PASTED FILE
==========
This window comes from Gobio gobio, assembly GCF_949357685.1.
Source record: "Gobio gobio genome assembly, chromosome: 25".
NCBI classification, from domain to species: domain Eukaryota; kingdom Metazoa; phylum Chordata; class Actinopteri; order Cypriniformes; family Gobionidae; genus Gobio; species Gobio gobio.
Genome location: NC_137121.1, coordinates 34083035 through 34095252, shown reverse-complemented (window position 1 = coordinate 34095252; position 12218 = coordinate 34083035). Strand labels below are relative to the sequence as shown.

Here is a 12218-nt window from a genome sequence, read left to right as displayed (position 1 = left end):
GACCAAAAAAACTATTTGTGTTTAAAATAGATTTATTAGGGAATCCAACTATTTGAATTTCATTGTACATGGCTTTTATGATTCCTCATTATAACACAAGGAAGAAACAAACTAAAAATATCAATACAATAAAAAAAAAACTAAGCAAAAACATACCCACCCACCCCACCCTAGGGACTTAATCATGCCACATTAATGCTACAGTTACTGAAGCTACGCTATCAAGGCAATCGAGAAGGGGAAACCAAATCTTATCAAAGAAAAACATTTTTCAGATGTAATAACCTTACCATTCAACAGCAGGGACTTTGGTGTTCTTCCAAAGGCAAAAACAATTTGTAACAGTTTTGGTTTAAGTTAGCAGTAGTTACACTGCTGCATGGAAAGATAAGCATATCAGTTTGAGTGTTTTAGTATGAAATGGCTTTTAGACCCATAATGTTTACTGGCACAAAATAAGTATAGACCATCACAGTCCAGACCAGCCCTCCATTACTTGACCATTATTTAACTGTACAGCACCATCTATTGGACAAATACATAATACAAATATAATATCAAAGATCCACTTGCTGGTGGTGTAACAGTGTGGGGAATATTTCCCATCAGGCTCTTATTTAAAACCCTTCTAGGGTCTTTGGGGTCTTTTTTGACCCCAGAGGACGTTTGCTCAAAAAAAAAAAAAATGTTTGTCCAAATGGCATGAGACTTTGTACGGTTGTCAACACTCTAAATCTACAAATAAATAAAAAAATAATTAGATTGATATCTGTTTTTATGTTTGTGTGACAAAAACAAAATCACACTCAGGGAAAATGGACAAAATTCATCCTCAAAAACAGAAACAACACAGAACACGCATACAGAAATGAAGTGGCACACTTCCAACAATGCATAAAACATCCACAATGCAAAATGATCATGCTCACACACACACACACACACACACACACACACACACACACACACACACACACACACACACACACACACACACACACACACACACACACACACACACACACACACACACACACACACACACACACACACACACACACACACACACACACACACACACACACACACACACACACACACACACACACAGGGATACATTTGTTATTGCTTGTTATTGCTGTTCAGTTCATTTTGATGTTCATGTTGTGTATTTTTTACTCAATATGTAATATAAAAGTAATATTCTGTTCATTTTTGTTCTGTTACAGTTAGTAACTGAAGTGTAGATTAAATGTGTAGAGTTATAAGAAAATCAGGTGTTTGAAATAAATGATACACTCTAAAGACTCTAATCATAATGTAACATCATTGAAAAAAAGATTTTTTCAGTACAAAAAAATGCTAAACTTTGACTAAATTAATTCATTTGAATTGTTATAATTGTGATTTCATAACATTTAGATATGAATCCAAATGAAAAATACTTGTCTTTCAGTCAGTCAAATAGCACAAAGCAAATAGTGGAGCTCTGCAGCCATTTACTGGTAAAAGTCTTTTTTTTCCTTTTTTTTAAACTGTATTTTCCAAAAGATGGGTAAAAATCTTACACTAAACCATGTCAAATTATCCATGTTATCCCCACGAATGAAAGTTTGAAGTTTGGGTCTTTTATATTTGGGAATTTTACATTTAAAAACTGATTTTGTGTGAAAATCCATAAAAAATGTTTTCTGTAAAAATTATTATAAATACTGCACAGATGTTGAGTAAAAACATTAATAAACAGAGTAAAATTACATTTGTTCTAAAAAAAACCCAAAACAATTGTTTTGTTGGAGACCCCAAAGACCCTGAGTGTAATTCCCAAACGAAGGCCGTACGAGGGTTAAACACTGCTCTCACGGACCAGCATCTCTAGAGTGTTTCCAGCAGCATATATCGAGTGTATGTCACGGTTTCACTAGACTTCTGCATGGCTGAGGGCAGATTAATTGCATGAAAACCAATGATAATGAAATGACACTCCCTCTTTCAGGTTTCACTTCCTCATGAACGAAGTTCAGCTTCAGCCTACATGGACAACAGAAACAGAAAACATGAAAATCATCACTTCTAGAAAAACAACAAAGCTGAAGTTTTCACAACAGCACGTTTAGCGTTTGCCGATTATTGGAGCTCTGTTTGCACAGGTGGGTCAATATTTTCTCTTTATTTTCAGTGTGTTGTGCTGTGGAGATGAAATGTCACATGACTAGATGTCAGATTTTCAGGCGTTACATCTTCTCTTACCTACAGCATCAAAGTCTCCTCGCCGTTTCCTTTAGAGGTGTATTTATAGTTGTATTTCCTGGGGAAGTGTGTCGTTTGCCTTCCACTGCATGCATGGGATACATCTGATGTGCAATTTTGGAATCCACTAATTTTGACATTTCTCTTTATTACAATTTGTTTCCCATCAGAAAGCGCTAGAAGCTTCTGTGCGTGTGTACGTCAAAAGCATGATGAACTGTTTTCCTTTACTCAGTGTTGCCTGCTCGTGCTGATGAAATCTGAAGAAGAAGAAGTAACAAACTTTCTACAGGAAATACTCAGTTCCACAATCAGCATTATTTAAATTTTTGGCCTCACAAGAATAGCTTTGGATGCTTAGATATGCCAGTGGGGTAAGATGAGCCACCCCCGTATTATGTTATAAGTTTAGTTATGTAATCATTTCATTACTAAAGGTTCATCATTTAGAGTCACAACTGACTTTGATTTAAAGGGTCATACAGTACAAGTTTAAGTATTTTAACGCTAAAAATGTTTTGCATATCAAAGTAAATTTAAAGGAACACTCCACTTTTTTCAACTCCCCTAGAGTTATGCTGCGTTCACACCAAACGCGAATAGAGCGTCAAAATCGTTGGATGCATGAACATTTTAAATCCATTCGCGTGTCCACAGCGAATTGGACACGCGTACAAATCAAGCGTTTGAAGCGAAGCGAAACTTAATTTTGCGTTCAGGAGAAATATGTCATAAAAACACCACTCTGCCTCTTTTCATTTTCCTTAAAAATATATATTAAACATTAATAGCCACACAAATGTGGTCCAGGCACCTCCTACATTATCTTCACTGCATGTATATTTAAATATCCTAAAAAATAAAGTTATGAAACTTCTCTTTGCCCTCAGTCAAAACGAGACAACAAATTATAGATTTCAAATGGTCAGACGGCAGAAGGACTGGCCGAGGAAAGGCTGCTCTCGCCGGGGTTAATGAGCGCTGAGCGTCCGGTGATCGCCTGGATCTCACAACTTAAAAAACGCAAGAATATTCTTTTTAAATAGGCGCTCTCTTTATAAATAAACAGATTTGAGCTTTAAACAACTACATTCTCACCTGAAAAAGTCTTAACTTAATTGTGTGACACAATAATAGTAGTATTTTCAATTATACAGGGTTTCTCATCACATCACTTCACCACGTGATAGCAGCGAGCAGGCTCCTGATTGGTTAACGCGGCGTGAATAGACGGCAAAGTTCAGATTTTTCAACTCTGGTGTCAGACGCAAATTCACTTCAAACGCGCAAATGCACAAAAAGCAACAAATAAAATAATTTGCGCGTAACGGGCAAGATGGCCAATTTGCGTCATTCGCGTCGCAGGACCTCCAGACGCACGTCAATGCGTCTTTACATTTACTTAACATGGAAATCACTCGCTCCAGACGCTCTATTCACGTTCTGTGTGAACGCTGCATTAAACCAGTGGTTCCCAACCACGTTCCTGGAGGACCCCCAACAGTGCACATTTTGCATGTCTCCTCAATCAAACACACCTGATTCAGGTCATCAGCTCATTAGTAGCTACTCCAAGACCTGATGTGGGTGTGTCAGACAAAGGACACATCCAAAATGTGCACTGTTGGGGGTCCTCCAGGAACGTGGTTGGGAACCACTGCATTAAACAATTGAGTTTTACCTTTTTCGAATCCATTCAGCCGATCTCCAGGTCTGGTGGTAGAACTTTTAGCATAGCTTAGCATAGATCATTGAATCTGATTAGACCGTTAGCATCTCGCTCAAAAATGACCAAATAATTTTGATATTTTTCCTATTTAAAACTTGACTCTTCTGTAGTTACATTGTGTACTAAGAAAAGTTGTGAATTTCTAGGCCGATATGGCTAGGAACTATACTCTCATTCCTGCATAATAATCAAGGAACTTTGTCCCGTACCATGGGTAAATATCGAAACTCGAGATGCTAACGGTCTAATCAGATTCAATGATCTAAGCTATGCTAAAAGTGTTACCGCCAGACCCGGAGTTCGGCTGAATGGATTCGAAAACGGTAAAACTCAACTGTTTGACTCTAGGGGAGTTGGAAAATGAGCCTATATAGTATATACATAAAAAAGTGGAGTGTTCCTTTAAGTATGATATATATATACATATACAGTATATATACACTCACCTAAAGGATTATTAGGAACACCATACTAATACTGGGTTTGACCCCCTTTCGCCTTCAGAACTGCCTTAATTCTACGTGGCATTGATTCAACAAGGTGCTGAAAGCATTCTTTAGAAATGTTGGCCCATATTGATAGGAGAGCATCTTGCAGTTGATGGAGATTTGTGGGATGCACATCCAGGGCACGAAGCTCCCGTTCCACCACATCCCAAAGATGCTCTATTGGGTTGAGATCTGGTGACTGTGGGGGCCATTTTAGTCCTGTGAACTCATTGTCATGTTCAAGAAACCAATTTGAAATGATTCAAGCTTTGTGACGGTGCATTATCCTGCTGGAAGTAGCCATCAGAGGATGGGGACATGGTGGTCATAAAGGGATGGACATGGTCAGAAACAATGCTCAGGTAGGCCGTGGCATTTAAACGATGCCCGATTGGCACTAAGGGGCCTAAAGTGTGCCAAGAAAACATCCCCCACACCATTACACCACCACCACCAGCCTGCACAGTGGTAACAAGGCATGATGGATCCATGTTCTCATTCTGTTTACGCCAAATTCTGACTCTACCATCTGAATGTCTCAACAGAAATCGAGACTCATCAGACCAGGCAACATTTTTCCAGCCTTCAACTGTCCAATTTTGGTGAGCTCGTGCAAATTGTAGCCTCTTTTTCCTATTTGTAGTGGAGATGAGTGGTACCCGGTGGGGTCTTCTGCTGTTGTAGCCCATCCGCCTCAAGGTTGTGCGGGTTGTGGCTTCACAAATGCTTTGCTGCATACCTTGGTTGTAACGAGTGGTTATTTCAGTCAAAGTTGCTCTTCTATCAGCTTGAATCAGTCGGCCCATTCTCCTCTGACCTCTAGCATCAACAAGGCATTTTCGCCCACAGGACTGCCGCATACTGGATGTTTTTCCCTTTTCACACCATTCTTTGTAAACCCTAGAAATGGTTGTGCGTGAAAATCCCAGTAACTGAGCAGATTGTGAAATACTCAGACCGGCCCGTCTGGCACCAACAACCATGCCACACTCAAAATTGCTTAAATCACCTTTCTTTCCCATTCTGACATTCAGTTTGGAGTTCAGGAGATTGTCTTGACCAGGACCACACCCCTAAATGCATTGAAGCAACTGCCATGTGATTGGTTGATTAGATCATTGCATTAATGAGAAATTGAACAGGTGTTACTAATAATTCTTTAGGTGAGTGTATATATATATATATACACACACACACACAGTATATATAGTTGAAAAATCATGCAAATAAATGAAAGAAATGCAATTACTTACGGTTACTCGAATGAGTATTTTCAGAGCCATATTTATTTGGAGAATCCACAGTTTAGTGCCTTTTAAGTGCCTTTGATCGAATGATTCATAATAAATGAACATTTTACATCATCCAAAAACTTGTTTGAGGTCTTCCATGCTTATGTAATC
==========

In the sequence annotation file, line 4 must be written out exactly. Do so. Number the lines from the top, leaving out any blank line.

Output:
Genome location: NC_137121.1, coordinates 34083035 through 34095252, shown reverse-complemented (window position 1 = coordinate 34095252; position 12218 = coordinate 34083035). Strand labels below are relative to the sequence as shown.